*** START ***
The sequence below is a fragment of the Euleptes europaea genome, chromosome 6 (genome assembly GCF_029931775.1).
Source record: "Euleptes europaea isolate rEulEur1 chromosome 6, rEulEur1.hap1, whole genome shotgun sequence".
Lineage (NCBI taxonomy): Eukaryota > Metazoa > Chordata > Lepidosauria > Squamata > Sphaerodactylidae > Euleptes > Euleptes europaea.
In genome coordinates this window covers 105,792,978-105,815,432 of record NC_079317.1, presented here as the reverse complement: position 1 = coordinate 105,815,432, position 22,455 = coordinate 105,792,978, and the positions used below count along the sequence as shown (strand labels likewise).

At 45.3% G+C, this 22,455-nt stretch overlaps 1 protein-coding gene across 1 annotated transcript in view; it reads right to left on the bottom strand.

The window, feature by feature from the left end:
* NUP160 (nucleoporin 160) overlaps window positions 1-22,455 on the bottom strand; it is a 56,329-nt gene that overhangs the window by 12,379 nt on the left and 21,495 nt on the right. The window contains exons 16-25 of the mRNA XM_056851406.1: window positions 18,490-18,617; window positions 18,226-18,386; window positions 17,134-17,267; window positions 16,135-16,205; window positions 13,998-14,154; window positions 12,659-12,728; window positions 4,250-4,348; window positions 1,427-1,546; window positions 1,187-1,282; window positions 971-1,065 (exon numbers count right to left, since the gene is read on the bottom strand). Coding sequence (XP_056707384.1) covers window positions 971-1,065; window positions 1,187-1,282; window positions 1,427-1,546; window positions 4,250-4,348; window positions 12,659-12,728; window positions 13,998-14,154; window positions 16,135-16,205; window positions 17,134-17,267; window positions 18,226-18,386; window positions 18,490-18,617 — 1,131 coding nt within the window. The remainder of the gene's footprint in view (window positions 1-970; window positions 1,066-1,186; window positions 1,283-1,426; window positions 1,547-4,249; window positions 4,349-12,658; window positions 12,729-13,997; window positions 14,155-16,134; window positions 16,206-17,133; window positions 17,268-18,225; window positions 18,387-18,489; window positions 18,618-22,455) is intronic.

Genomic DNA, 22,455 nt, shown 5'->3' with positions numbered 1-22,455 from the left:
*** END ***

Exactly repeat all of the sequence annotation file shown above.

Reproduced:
The sequence below is a fragment of the Euleptes europaea genome, chromosome 6 (genome assembly GCF_029931775.1).
Source record: "Euleptes europaea isolate rEulEur1 chromosome 6, rEulEur1.hap1, whole genome shotgun sequence".
Lineage (NCBI taxonomy): Eukaryota > Metazoa > Chordata > Lepidosauria > Squamata > Sphaerodactylidae > Euleptes > Euleptes europaea.
In genome coordinates this window covers 105,792,978-105,815,432 of record NC_079317.1, presented here as the reverse complement: position 1 = coordinate 105,815,432, position 22,455 = coordinate 105,792,978, and the positions used below count along the sequence as shown (strand labels likewise).

At 45.3% G+C, this 22,455-nt stretch overlaps 1 protein-coding gene across 1 annotated transcript in view; it reads right to left on the bottom strand.

The window, feature by feature from the left end:
* NUP160 (nucleoporin 160) overlaps window positions 1-22,455 on the bottom strand; it is a 56,329-nt gene that overhangs the window by 12,379 nt on the left and 21,495 nt on the right. The window contains exons 16-25 of the mRNA XM_056851406.1: window positions 18,490-18,617; window positions 18,226-18,386; window positions 17,134-17,267; window positions 16,135-16,205; window positions 13,998-14,154; window positions 12,659-12,728; window positions 4,250-4,348; window positions 1,427-1,546; window positions 1,187-1,282; window positions 971-1,065 (exon numbers count right to left, since the gene is read on the bottom strand). Coding sequence (XP_056707384.1) covers window positions 971-1,065; window positions 1,187-1,282; window positions 1,427-1,546; window positions 4,250-4,348; window positions 12,659-12,728; window positions 13,998-14,154; window positions 16,135-16,205; window positions 17,134-17,267; window positions 18,226-18,386; window positions 18,490-18,617 — 1,131 coding nt within the window. The remainder of the gene's footprint in view (window positions 1-970; window positions 1,066-1,186; window positions 1,283-1,426; window positions 1,547-4,249; window positions 4,349-12,658; window positions 12,729-13,997; window positions 14,155-16,134; window positions 16,206-17,133; window positions 17,268-18,225; window positions 18,387-18,489; window positions 18,618-22,455) is intronic.

Genomic DNA, 22,455 nt, shown 5'->3' with positions numbered 1-22,455 from the left: